Turkish president Recep Tayyip Erdogan has covered up the deaths of Turkish Army soldiers in the fighting in Syria and Libya, where there have been numerous military casualties. This was reported by the spokesman for the Turkish Republican People's Party (CHP), Faik Öztrak, at a press conference.
In the first case, the deaths of members of the Turkish Armed Forces are counted in the dozens, especially after the attack on Idlib on 28 February by the Syrian Arab Army, which killed at least 33 Turkish soldiers. Thirty-five were injured. At the beginning of the month, another offensive by Syrian troops in the north-west of the country resulted in eight deaths of Turkish nationals, including seven soldiers and one civilian.
In the second case, the leader of the Eurasian nation has only acknowledged two casualties among its ranks in Libya, which happened on 25 February, in an unusual gesture in which he admitted, for the first time, the presence of his armed forces in the North African country. A month earlier, two Turkish warships, named Gaziantep and Qediz, had arrived in the port of the Libyan capital, Tripoli, a stronghold of the Government of National Unity (GNA), led by Prime Minister Fayez Sarraj and sponsored by the UN. The ships were loaded with both military equipment and soldiers, local sources said at the time. However, the exact number of Turkish troops in Libya is still unknown.
“The Turkish regime does not wish to make public any news about the soldiers killed in Syria and Libya and therefore intimidates those who break this objective by waving the stick of the judiciary and imprisonment,” the opposition politician said, in an explicit reference to journalists who have been arrested in recent weeks for reporting on cases of soldiers killed in those countries.
On Sunday, a court in Istanbul issued arrest warrants for three news workers, namely Murat Agirel, a columnist for the Yenicag Daily newspaper, and Ferhat Celik and Aydin Keser, the editor-in-chief of the Yeni Yasam publication. Their crime, according to the judicial authorities, was to provide news about the funeral of a high-ranking Turkish intelligence officer who was killed in Libya, as well as to reveal his identity.
Two days earlier, on Friday, two other journalists were arrested: Baris Terkoglu, news director of OdaTV, and Hulya Kilic, a reporter for the network. They were also accused of broadcasting images of the funeral, which was held in Manisa province on 2 March in a “silent” manner, without any military ceremony or honours. The court also ordered that the television station be closed.
According to the Prosecutor's Office, which has ordered the arrests, “the journalists revealed information about intelligence activities and documents that put the families, relatives and colleagues of the intelligence officers in danger”. However, as explained by the media's Balkan Insight, the name of the deceased officer was previously disclosed at a session of the Turkish legislative chamber by the opposition deputy Ümit Özdağ: “The Turkish army has been involved in an Arab civil war 2,000 kilometres from Libya and is still in conflict. Two intelligence officers from our National Intelligence Service (MIT) were shot in a port next to a ship in Libya trying to bomb the port. Our soldiers and intelligence officers who clashed in the camp continue to pay for the misguided policies pursued by the palace regime,” he told Parliament on 26 February.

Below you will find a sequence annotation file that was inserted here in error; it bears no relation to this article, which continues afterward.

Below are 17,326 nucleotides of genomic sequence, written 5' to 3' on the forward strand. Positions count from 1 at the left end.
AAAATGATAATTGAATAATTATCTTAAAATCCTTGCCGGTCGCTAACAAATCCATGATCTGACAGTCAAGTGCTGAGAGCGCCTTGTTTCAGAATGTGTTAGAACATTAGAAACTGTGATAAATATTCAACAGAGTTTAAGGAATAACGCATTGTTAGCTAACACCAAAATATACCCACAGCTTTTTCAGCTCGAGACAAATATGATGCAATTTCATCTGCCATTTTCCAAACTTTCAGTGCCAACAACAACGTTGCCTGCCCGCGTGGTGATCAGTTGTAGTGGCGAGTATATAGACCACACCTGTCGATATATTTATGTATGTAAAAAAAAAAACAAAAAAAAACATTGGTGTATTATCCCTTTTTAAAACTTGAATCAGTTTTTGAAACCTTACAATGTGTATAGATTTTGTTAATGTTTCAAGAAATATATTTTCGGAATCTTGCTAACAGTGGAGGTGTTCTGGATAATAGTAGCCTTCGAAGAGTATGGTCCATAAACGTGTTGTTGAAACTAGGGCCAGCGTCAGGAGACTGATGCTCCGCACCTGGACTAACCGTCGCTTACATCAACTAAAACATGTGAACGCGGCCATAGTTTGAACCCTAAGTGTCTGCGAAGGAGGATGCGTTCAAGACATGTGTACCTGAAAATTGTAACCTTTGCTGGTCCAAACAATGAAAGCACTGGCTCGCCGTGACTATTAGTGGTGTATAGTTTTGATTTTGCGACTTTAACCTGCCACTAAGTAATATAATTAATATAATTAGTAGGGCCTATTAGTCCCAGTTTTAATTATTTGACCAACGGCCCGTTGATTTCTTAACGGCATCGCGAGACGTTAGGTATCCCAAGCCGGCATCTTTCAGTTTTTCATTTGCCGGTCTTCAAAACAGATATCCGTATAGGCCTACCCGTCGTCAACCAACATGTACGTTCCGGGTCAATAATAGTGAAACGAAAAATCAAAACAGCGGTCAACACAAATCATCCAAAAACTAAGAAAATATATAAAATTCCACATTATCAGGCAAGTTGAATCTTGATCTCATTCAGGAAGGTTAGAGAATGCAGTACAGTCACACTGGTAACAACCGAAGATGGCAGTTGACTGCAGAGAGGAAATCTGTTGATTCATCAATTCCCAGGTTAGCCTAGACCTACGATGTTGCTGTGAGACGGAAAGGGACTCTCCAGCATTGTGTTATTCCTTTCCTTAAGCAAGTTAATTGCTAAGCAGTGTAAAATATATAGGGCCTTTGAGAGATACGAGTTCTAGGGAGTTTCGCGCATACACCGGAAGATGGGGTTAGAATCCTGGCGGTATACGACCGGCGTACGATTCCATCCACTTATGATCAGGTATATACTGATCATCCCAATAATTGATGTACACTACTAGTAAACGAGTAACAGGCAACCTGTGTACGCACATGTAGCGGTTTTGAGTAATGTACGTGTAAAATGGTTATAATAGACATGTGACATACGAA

Similarly, on 29 February, Turkish police arrested at least four media workers - Idris Salygan and Nacy Kaya of the Pro-Kurdish Mezopotamia News Agency; Rawin Sterk, a reporter; and Mehmet Sirin Akgun, a camera operator from Rudaw - who were covering the movements of Syrian refugees across the country for “filming in a prohibited area”.
On the same day, freelance journalist Tuba Demir reported on her Twitter account that at least 20 colleagues had been arrested in Edirne, very close to the border with Bulgaria and Greece. Among them were four unidentified employees of the Russian media Sputnik, including the Turkish editor, who were released a day later.
All the media workers who have been arrested over the past week are known to be critical of the Erdogan Government, which has given rise to the idea that they have been arrested simply for political reasons.
“The hunt for critical media undertaken by Ankara culminated in the attempted coup d'état of July 2016. The authorities closed down dozens of media outlets. A holding company close to the government bought the largest Turkish press group. The siege continues to tighten around what remains of pluralism: a handful of low-run publications that survive amidst harassment by the authorities,” Reporters Without Borders said. It should be recalled that 70 newspapers, 20 magazines, 34 radio stations and 33 TV stations have been closed down in the past four years.
According to the organisation's overall ranking, which measures the quality of press freedom, Turkey is 157th out of 180 countries registered. Russia, Iraq and Venezuela, for example, all score better.
According to the organisation, 22 journalists are currently imprisoned in the Eurasian nation. This figure, however, does not include those in which media professionals were arrested for reasons unrelated to their profession or those in which it has not yet been possible to verify that there was a connection with their work. Other sources such as the Committee to Protect Journalists (CPJ) put the number of detainees at 47, while Balkan Insight has documented that up to 84 journalists are currently behind bars in Turkey.
“Spending more than a year in detention until trial has become the norm for journalists who, when sentenced, can be sentenced to life in prison without understanding why,” RWB warns. “Turkey is once again the world's biggest prison for media professionals,” the organisation said.